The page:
|The LISST-STX (and before that, the LISST-ST) obtains the settling velocity by looking at the time-history of the concentration variability in 8 size classes. When the STX takes in a sample, and closes the doors, the sediment in the settling column starts to settle out. If it is assumed that all the sediment in the column is well mixed when the sediment starts to settle out, then one can measure the settling velocity of a particular size class simply by detecting when the concentration in that size class drops to 0. This general principle is described in much more detail in the paper by Agrawal & Pottsmith (2000).
So, if the concentration in a size class does not drop to 0, then it is (generally) not possible to estimate the settling velocity of that size class. Since density is estimated from Stokes’ law, describing the relation between particle settling velocity, size and density, it follows that if we can’t get a measurement of the settling velocity then we can’t get the density. And if we can’t get the density, then we can’t get the total suspended sediment concentration (by multiplying the volume concentration with the density).
Why does the concentration in a size class not drop to 0? The standard time for a full settling experiment is 22 hours; this should normally ensure that all particles in the column have settled out. However, if the duration of an experiment is shortened to less than 22 hours, then only some size classes will have time to settle out. Hence no estimate of settling velocity (thus density and TSS) of the remaining size classes.
It can also happen that even if the settling experiment is 22 hours long, some particles are still in suspension. This is particular so during the summer, and in waters with a high biological productivity, where small pieces of algal detritus and living and/or dead biological matter may be in suspension. Such material has a density much lower than then 2650 kg/m3 that is commonly used for mineral grains, often just a little bit higher than that of the water itself (~1050 kg/m3). If the particle density is so low, then the particles simply will never settle out.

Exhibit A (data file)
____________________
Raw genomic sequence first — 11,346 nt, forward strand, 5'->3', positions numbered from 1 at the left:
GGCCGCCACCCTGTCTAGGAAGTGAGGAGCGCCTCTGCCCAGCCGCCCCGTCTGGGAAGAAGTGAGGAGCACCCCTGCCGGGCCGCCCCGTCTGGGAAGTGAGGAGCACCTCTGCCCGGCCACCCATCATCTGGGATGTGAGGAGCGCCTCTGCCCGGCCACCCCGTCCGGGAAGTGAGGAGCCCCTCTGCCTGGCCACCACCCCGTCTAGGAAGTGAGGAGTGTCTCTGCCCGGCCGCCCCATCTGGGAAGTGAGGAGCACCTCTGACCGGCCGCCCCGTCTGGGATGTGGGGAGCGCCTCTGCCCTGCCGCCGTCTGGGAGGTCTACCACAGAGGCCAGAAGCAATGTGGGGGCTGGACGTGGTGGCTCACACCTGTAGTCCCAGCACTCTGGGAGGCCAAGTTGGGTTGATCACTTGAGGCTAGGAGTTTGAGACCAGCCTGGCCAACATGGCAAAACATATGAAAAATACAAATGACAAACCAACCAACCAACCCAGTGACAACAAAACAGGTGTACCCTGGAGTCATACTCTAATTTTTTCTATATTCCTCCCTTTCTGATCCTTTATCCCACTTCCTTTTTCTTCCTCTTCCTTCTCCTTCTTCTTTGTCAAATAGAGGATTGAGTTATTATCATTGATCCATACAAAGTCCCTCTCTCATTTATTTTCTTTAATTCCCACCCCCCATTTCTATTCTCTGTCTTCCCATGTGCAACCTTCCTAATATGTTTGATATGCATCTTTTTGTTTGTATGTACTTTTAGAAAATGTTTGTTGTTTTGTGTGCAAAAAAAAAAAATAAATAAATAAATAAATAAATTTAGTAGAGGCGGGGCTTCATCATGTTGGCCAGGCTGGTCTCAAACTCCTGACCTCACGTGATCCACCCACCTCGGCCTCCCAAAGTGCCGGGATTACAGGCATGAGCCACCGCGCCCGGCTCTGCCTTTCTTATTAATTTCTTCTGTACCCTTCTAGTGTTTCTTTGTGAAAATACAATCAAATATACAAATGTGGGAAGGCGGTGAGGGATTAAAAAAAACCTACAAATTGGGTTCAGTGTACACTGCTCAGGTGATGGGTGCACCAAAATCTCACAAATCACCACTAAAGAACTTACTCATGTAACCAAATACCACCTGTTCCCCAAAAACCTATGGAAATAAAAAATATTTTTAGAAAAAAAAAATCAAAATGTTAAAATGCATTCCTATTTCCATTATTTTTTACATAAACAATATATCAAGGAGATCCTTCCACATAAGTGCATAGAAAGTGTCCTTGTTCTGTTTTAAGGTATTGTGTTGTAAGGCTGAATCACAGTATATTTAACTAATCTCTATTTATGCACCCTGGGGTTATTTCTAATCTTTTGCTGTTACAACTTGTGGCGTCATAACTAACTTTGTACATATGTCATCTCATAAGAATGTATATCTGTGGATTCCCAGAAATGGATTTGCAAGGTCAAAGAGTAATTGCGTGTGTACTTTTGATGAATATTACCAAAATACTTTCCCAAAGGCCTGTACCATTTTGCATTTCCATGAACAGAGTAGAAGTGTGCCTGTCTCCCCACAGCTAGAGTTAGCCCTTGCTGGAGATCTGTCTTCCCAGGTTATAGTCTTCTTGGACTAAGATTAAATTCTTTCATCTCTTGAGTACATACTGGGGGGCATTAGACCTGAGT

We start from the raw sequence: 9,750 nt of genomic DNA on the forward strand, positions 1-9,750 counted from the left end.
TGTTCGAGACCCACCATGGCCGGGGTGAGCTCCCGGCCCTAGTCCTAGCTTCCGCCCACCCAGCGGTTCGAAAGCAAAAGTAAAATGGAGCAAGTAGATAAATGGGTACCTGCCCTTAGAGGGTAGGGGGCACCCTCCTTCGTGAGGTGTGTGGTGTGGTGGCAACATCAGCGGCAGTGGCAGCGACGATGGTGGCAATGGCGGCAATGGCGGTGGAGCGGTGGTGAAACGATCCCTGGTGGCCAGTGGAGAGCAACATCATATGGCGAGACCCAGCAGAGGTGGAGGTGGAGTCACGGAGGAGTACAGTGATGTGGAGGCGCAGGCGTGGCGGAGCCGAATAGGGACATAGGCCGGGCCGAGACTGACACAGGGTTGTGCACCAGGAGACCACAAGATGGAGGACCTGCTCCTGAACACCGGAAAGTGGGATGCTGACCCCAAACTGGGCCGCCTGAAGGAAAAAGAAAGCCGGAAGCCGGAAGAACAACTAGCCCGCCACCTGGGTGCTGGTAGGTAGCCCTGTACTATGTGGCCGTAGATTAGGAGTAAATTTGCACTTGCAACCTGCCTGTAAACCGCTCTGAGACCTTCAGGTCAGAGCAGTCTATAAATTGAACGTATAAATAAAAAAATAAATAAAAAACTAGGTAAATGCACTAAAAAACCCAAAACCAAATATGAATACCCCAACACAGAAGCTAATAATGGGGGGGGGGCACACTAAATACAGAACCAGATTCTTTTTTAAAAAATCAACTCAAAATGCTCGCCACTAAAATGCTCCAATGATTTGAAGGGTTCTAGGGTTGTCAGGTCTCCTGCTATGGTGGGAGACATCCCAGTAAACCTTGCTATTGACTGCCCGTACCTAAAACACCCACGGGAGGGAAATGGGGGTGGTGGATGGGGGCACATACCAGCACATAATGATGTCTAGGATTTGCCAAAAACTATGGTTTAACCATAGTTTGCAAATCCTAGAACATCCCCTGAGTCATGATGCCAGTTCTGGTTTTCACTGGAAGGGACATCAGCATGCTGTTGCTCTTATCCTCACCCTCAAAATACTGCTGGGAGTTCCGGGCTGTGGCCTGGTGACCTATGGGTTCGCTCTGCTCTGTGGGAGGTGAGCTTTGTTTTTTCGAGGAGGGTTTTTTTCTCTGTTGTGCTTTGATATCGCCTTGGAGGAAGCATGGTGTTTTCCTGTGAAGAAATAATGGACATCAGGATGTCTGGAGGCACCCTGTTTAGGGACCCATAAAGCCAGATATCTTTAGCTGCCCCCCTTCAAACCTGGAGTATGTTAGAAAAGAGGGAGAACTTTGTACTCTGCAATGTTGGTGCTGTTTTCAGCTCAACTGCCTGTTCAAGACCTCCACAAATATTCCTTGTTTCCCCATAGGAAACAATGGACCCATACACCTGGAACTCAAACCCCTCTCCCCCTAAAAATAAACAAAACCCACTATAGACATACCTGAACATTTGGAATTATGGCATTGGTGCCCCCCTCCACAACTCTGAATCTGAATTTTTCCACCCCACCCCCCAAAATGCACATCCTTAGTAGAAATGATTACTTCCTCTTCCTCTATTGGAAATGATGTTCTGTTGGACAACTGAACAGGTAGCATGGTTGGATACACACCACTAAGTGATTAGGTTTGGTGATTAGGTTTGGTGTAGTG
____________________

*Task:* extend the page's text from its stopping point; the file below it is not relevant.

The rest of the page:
For example, as a rule of thumb a particle with a diameter of 33 micrometer settles roughly at 1 mm/s if it is a mineral grain. Such a particle has an excess density of 1600 kg/m3 (2650 kg/m3-1050 kg/m3). A biological particle with an excess density of, e.g. 50 kg/m3 (1100 kg/m3-1050 kg/m3) settles a factor of 1600/50 = 32 times slower = 0.03 mm/s.
Consequently, if the smallest size classes in the LISST-STX have just a small fraction of biological material in them, then the particles will probably not settle out until much after the 22 hours have passed, and no good estimate of the settling velocity (hence density and TSS) can be obtained.
So which size classes are this? It completely depends on the deployment and the characteristics of the suspended matter composition during the deployment – there is unfortunately no good, firm answer to this question.
The good news in this respect is that:
- these small particles seldom make up a significant fraction of the suspended sediment
- even if they do, the fact that they settle so slowly that they don’t settle the length of the settling column (30 cm) in 22 hours also means that they wouldn’t settle out in natural waters under normal circumstances, given the impact of turbulence produced by waves, tides, boat traffic etc.